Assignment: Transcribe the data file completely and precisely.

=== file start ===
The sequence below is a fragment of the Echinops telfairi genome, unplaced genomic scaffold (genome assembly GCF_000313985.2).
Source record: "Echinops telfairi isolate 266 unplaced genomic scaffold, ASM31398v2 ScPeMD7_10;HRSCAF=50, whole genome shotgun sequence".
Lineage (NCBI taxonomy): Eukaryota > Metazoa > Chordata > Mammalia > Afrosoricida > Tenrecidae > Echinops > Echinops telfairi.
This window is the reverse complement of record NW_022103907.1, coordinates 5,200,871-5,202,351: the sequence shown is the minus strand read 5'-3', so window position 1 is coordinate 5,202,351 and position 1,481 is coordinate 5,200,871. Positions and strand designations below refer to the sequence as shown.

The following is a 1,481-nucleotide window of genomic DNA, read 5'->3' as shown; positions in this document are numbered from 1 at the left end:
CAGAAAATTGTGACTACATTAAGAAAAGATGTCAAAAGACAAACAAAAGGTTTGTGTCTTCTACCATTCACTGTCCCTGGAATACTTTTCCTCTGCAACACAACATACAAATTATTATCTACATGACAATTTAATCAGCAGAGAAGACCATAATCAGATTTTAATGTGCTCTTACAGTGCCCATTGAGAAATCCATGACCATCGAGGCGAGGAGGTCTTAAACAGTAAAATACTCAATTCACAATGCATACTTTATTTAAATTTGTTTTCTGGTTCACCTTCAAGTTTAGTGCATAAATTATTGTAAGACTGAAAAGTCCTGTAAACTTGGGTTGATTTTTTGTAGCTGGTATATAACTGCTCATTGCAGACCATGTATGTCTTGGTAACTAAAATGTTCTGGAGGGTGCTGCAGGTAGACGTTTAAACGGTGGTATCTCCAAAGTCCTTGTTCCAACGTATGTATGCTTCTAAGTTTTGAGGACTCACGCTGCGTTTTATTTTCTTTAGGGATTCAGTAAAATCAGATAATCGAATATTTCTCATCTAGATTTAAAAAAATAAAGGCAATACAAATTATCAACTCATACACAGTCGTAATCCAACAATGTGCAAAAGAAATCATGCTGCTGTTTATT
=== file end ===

The sequence below is a fragment of the Echinops telfairi genome, unplaced genomic scaffold (genome assembly GCF_000313985.2).
Source record: "Echinops telfairi isolate 266 unplaced genomic scaffold, ASM31398v2 ScPeMD7_10;HRSCAF=50, whole genome shotgun sequence".
Lineage (NCBI taxonomy): Eukaryota > Metazoa > Chordata > Mammalia > Afrosoricida > Tenrecidae > Echinops > Echinops telfairi.
This window is the reverse complement of record NW_022103907.1, coordinates 5,200,871-5,202,351: the sequence shown is the minus strand read 5'-3', so window position 1 is coordinate 5,202,351 and position 1,481 is coordinate 5,200,871. Positions and strand designations below refer to the sequence as shown.

The following is a 1,481-nucleotide window of genomic DNA, read 5'->3' as shown; positions in this document are numbered from 1 at the left end:
CAGAAAATTGTGACTACATTAAGAAAAGATGTCAAAAGACAAACAAAAGGTTTGTGTCTTCTACCATTCACTGTCCCTGGAATACTTTTCCTCTGCAACACAACATACAAATTATTATCTACATGACAATTTAATCAGCAGAGAAGACCATAATCAGATTTTAATGTGCTCTTACAGTGCCCATTGAGAAATCCATGACCATCGAGGCGAGGAGGTCTTAAACAGTAAAATACTCAATTCACAATGCATACTTTATTTAAATTTGTTTTCTGGTTCACCTTCAAGTTTAGTGCATAAATTATTGTAAGACTGAAAAGTCCTGTAAACTTGGGTTGATTTTTTGTAGCTGGTATATAACTGCTCATTGCAGACCATGTATGTCTTGGTAACTAAAATGTTCTGGAGGGTGCTGCAGGTAGACGTTTAAACGGTGGTATCTCCAAAGTCCTTGTTCCAACGTATGTATGCTTCTAAGTTTTGAGGACTCACGCTGCGTTTTATTTTCTTTAGGGATTCAGTAAAATCAGATAATCGAATATTTCTCATCTAGATTTAAAAAAATAAAGGCAATACAAATTATCAACTCATACACAGTCGTAATCCAACAATGTGCAAAAGAAATCATGCTGCTGTTTATT